When legal gambling is banned (Gioconews April 2014)
In 2011, the crowding out effect of anti-legal gaming was unpredictable. Today, it can’t be ignored.
Because of the counter-action to territorial proliferation of measures aimed at restricting legal gambling, we often have to get confronted with exceptions like, for example, the fact that Constitutional Court already ruled on this matter.
Although we are aware of the existence of a precedent represented by the popular Constitutional Court’s judgment 300/2011, about Law n. 13/2010 of Bolzano’s County on gaming, we are also aware of the existence of other judgments like Regional Courts judgments or the Council of State decisions, that in contrast with other judgments, have somehow safeguarded the territorial entities’ competences. What we are asking, at the same time, is to be conscious about the fact that the subject must be faced by way of highlighting different and important aspects.
What, today, needs to be highlighted is that past judicial records don’t take into consideration distorted consequences of anti-legal gaming measures. Among these consequences, the so called crowding out effect of legal gambling within the territory stands out. It consists of a complete restriction of legal gaming within an area targeted by the measure, restriction of which we become aware when we actually implement the distance, laid down by the law, from the sensitive spots identified. This happens because of two reasons: either the banning range spreads across a too wide area or there is an excessive number of types of sensitive spots, to the point where the restricted areas overlie each other, covering the entire target area (being it a municipal, county or regional area). Essentially, the crowding out effect is a concrete prohibitionist consequence that results from the aim of the measure, which simply is the regulation of the legal gaming distribution on the territory. This is absolutely reprehensible, because of the lack of consistency between the local regulations’ objectives and the resulting effects. Moreover, it is completely forbidden to limit, at a local level, neither voluntary nor involuntary, what is allowed by the national legislation.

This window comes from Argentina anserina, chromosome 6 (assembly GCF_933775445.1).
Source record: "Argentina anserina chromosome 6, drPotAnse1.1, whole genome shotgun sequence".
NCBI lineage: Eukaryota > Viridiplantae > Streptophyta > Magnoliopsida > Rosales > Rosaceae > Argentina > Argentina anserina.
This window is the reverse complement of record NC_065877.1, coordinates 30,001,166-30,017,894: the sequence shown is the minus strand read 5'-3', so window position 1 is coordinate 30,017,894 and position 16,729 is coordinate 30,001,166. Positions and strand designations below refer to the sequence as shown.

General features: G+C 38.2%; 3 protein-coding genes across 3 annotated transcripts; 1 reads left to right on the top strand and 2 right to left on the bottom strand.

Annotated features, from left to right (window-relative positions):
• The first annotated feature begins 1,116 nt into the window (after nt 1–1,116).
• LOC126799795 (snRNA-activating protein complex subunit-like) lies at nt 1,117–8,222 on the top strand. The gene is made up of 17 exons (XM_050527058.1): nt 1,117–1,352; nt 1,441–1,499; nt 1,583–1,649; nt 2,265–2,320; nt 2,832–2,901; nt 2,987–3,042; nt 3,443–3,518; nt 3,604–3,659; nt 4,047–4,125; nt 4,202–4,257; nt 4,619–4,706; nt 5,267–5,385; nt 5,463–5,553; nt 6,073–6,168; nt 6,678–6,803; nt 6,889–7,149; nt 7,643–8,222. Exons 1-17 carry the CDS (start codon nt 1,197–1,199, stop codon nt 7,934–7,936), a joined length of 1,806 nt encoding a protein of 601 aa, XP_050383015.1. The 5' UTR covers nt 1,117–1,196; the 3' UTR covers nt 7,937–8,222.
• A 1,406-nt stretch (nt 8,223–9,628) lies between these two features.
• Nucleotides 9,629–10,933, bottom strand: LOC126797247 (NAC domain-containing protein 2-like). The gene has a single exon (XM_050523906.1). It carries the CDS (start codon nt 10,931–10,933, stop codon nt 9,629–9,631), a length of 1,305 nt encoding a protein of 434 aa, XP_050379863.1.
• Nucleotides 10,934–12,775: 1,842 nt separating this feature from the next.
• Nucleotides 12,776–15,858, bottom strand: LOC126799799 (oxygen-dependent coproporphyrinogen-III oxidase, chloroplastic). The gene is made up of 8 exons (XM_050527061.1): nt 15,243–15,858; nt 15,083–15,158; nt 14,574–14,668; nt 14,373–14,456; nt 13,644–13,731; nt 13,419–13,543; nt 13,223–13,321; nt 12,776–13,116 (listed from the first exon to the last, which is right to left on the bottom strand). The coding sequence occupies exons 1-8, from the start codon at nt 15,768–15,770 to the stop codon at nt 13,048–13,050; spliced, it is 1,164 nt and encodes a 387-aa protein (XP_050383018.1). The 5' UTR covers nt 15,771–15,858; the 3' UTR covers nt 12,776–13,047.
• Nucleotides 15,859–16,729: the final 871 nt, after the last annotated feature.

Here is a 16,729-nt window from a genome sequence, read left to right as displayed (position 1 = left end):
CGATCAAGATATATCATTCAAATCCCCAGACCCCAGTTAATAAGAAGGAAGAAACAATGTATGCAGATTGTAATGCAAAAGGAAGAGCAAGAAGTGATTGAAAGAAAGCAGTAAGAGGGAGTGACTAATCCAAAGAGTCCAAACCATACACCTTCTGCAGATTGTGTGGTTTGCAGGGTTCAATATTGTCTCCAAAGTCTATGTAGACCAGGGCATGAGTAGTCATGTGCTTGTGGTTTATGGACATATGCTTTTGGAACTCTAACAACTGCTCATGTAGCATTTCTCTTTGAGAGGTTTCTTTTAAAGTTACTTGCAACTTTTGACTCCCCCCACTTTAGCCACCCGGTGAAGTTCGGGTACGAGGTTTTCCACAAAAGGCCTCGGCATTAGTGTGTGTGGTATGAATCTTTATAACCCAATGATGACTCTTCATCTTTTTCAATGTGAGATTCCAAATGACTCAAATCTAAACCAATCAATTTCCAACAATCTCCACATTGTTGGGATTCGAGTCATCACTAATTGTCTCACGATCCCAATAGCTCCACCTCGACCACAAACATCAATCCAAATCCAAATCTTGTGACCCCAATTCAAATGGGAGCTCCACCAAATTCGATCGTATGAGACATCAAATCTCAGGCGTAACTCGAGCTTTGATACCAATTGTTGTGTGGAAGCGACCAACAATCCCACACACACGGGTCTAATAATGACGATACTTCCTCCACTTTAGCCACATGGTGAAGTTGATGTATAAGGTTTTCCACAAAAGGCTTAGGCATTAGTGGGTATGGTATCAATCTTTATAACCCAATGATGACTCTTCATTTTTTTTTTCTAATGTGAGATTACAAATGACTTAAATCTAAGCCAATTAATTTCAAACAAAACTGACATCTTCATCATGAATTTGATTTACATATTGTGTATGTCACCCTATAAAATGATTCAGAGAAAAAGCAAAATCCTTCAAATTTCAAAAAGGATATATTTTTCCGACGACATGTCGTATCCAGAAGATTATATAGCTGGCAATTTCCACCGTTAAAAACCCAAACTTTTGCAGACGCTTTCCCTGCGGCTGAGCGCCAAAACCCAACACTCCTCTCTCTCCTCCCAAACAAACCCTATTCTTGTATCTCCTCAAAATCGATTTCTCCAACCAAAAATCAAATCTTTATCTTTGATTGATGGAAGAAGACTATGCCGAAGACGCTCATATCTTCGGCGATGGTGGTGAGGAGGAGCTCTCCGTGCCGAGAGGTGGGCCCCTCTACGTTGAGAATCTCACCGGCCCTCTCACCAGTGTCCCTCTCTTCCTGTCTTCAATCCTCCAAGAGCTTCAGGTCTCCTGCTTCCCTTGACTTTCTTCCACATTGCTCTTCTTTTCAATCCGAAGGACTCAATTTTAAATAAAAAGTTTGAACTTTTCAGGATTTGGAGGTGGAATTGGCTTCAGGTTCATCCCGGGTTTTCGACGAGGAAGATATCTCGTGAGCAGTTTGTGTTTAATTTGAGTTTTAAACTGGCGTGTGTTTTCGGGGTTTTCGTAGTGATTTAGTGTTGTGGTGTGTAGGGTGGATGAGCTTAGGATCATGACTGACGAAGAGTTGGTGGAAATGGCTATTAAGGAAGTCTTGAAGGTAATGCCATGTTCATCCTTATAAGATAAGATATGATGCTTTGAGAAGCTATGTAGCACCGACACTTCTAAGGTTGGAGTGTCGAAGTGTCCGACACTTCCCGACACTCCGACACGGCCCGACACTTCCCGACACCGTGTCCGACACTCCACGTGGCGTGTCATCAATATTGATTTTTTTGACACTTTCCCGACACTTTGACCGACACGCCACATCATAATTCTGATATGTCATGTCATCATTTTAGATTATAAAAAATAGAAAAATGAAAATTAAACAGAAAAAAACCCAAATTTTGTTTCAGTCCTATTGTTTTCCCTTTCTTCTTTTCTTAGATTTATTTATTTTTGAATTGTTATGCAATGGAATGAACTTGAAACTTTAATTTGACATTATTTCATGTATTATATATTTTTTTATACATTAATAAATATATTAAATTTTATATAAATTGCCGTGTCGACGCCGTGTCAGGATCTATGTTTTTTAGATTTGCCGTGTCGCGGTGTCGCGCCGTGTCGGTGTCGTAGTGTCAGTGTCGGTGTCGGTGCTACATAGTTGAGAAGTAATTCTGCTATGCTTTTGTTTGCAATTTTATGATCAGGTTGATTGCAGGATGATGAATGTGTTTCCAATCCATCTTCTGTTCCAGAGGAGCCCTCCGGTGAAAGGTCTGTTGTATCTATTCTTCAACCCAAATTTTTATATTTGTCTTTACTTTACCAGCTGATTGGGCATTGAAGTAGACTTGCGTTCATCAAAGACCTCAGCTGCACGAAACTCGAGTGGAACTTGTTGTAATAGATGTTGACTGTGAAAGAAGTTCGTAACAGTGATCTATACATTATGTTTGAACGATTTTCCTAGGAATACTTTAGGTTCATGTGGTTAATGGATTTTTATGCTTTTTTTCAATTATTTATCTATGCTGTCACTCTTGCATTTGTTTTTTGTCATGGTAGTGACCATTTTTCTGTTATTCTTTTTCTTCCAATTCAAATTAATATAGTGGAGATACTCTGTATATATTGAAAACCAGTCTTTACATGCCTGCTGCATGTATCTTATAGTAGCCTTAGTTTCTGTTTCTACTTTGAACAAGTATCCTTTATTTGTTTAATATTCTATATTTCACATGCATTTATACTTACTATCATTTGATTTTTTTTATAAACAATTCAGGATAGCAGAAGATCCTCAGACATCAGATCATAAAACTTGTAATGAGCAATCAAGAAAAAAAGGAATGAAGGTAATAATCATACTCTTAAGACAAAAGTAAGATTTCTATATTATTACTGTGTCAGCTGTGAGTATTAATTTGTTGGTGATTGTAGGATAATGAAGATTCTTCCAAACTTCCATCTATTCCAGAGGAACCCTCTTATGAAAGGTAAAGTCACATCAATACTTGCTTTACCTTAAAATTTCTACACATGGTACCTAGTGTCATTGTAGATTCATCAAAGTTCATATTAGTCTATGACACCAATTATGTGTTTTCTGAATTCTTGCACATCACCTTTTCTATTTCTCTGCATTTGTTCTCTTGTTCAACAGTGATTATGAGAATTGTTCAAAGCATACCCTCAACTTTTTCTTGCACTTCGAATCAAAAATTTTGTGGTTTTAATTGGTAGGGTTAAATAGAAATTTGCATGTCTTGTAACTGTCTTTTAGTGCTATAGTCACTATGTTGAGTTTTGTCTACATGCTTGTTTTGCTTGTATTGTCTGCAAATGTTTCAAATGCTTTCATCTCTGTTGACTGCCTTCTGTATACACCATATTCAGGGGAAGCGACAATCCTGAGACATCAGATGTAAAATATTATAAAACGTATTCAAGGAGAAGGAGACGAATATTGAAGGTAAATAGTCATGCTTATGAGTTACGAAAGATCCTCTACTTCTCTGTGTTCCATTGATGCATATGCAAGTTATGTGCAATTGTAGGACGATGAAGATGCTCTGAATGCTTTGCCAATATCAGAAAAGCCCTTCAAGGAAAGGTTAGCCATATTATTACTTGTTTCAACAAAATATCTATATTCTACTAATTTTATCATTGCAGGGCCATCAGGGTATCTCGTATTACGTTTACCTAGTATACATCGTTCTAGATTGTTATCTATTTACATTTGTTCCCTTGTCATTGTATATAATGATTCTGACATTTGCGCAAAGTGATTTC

Someone would claim that the crowding out effect, whether known from the beginning, could have probably instilled doubts about what the Constitutional Court stated in the above-mentioned judgment of 2011. The Court affirmed the legitimacy of the anti-legal gambling County Law, because this measure was considered as “not ascribable to the State legislative competence, related to public order and security; this subject (…) abides by crimes prevention and public order protection“. Moreover, the Court pointed out that not the effects but the law’s ratio of the regulation should be considered and “the events in question pertain to situation which do not necessarily pertain to criminally relevant actions”.